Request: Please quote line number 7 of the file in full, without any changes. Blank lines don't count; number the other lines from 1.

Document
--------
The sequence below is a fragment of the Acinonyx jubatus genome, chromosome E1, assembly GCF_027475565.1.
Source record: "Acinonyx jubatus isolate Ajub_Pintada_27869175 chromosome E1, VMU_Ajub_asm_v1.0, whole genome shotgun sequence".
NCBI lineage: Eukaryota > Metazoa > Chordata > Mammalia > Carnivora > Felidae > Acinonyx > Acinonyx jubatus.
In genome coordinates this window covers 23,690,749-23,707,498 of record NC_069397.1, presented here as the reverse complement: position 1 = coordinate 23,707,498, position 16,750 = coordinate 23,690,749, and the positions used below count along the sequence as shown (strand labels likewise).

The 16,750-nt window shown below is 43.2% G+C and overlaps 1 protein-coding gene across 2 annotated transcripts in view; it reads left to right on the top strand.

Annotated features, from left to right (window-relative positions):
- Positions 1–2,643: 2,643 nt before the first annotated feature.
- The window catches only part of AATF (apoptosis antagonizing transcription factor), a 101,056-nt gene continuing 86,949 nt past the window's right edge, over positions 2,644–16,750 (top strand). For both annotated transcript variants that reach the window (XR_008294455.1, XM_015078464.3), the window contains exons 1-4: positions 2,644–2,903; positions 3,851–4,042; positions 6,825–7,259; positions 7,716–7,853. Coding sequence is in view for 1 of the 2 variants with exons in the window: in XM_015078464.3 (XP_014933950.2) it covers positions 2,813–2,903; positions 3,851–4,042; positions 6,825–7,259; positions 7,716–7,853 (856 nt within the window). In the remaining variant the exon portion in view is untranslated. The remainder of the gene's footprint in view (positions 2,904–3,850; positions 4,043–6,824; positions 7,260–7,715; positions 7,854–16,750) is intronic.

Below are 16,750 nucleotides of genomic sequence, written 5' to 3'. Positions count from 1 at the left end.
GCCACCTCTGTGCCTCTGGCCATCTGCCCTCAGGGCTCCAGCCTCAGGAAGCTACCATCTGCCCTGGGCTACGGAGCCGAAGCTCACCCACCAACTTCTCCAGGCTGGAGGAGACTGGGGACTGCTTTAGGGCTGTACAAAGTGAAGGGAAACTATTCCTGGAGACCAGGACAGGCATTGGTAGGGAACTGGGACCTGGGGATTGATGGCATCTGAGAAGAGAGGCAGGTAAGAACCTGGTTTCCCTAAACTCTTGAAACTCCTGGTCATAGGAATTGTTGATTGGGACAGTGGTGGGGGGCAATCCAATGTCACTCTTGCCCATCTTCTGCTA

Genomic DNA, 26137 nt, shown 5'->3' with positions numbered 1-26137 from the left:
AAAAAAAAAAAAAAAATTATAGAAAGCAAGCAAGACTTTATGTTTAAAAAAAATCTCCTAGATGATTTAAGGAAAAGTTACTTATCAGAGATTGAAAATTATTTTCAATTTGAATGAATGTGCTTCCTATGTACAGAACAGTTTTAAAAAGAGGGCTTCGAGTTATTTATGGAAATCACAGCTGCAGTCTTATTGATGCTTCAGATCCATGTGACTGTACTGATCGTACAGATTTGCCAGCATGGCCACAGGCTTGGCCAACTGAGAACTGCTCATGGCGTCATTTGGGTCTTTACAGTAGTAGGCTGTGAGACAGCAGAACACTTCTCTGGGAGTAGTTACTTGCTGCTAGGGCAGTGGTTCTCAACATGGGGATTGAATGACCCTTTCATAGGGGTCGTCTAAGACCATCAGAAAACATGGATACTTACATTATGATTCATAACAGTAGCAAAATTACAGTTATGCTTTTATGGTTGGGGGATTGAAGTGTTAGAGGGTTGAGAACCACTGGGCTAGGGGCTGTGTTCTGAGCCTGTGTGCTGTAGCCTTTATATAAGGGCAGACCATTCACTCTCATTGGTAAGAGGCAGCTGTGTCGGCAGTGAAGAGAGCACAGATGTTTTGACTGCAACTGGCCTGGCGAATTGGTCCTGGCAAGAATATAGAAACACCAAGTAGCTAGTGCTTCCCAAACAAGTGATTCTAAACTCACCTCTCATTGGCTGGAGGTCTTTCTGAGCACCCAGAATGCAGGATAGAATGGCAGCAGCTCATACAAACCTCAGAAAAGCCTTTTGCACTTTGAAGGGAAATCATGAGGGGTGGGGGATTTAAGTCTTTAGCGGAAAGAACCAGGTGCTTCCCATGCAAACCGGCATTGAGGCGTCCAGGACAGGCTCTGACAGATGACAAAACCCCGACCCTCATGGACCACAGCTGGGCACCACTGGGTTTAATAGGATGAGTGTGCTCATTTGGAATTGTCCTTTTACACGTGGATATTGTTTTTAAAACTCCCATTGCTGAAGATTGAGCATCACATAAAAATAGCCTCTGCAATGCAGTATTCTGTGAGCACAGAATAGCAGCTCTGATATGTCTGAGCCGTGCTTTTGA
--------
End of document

- Positions 1–2,643: 2,643 nt before the first annotated feature.